African Ministers and heads of delegations attending the third Forum on Science, Technology and Innovation (STI) in Africa in Cairo, Egypt, on February 10-12, have committed to support the continent’s youth to build tomorrow’s society through innovation.
Science, Technology and Innovation is also expected to be high on national, regional and continental development agendas, according to the “Cairo Declaration” made at the end of the Forum.
At the opening session of the Forum, attended by the President of Egypt, Abdel Fattah el-Sisi, African Ministers, researchers and partners on Saturday, January 10, the African Development Bank President Akinwumi Adesina said “Africa needs to promote a culture of innovation driven by Africa’s youth.”
The Forum pledged to support the development of an African Education Fund to attract sustainable financing in collaboration with the African Development Bank, the Islamic Development Bank and other financial institutions.
The leaders pledged to assist small and medium-sized enterprises (SMEs) in innovative fields, such as electronics, computer science, automation and telecommunications, by encouraging the private sector to develop platforms and incubators for start-ups.
The Declaration also committed to design and adopt policies that promote gender equality in education and higher education in Science, Technology, Engendering and Mathematics (STEM) in particular, and in student participation, teacher training, professional development, academic and administrative staffing, and research and development.
“The African Development Bank is prepared to work with African governments and partners to advance STI on the continent by playing a strategic role in raising awareness and strategically working with African countries on smart investments in STI for Africa’s growth and competitiveness,” said Oley Dibba-Wadda, Director of Human Capital, Youth and Skills Development at the African Development Bank.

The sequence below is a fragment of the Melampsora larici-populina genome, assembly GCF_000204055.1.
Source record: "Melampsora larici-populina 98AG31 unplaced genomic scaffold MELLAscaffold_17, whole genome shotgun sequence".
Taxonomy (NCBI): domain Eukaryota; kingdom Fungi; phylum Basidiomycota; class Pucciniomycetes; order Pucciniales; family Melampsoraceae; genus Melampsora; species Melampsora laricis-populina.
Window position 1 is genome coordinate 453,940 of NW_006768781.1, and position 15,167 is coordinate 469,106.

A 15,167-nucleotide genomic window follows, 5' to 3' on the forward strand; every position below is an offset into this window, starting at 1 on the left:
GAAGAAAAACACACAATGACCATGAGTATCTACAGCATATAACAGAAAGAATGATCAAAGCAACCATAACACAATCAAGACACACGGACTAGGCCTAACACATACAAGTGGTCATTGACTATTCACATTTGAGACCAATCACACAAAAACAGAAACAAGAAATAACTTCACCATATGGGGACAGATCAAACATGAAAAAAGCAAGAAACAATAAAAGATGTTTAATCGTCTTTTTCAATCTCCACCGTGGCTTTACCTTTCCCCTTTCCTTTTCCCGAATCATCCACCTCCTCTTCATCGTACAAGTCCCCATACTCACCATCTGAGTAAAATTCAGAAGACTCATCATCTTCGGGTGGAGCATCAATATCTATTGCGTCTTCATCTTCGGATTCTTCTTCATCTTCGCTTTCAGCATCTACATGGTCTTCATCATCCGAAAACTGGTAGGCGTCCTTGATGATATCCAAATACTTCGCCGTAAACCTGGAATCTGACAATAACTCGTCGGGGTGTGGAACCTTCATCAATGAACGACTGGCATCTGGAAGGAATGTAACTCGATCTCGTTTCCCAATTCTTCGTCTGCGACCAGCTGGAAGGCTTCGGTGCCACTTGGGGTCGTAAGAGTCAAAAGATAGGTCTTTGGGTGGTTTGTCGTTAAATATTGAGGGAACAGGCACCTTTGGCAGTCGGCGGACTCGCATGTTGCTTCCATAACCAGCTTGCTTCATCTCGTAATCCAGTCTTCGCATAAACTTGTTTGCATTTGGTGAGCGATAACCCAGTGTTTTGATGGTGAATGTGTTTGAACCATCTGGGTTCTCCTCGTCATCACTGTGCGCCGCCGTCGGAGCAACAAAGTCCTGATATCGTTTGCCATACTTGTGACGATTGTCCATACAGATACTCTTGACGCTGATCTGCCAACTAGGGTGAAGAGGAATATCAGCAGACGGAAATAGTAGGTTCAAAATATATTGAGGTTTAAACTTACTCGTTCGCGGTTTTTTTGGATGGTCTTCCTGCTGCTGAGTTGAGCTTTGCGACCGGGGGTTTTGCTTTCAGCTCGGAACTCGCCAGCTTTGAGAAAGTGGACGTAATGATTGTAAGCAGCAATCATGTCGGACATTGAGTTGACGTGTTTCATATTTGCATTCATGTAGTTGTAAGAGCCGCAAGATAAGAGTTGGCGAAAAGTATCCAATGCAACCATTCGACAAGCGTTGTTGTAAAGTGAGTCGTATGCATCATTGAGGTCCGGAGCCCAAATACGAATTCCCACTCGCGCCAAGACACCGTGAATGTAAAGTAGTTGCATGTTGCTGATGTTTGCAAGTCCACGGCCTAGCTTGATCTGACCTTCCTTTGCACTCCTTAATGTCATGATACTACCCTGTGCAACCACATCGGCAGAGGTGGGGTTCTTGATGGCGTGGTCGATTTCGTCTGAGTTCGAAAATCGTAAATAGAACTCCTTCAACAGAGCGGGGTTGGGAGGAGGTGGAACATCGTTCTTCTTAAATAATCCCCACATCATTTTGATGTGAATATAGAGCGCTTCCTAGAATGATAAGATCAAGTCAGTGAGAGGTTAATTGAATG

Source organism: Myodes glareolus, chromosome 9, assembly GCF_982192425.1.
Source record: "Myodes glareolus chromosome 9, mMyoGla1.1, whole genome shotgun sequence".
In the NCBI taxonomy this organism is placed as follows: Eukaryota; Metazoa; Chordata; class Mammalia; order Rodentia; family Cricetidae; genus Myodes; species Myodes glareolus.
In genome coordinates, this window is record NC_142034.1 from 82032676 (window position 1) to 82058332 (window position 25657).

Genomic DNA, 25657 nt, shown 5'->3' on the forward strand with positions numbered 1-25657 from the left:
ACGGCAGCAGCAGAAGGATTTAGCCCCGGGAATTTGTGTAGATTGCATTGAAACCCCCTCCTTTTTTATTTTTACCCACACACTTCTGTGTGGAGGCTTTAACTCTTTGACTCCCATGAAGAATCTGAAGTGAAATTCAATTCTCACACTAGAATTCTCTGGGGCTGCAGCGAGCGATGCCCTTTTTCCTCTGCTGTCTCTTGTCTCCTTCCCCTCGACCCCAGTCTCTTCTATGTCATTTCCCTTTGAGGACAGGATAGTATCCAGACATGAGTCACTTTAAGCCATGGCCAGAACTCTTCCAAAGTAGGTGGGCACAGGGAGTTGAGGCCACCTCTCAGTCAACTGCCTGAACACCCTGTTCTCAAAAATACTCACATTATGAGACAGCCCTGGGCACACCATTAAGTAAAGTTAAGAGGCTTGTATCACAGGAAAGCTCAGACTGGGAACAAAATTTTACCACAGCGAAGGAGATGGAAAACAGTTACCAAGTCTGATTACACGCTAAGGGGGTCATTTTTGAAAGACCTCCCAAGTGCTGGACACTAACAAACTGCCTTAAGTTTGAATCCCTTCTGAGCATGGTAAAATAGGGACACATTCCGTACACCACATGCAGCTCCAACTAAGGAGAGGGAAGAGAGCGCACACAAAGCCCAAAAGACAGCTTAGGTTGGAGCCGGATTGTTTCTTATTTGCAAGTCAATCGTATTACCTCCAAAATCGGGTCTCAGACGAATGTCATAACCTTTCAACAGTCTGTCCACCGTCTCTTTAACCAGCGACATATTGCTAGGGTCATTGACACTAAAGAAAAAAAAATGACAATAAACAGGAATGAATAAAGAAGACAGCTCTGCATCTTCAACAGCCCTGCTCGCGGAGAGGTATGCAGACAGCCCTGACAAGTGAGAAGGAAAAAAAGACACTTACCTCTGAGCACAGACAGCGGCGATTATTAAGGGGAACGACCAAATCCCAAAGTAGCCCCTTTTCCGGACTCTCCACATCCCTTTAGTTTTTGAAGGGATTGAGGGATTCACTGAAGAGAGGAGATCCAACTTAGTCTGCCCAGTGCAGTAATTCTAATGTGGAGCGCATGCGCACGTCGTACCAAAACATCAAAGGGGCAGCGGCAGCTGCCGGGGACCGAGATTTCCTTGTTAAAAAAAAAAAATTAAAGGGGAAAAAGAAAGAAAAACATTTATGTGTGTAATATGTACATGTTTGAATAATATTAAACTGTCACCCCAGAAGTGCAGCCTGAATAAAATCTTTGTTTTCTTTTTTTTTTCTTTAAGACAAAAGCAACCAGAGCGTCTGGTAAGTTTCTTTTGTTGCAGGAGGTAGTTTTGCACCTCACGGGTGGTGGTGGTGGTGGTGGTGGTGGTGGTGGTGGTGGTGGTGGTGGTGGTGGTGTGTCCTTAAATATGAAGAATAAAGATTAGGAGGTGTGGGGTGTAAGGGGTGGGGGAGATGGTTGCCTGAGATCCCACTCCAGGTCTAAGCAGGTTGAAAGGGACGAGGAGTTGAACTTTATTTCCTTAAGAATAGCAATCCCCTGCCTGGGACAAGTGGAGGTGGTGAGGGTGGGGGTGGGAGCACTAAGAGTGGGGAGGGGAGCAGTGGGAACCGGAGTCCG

“The Bank will continue to work together with partners to help position STI at the centre of policy dialogue.”
Sarah Anyang Agbor, African Union Commissioner for Human Resources, Science and Technology, said the Cairo Declaration would help reframe and re-orient the regional body’s programmes and policies.
“Our greatest potential is our people! Africa is in a position to harvest the fruits of a demographic dividend, especially the young population, whose energy, creativity and courage must drive Africa’s development. Investing in their education, technical competences and training therefore remains critical to us,” Agbor said.
She regretted that, despite the commitment by Africa’s leaders to increase research and development expenditures to at least 1% of GDP, many were still not yet committed.
Yongsoo Hwang, Senior Research Fellow Emeritus at the Science and Technology Policy Institute (STEPI) in the Republic of Korea, said the Korean Government was willing to support Africa’s transformation initiatives for industrialization and to improve people’s lives, based on Korea’s experiences in socio-economic transformation.
As part of its programmes in promoting science, technology and innovation, the African Development Bank co-hosted the third Africa Science, Technology and Innovation Forum with the theme “STI for Private Sector Competitiveness and Economic Transformation in Africa,” in Cairo. The event was also supported by Korea, Japan and other partners.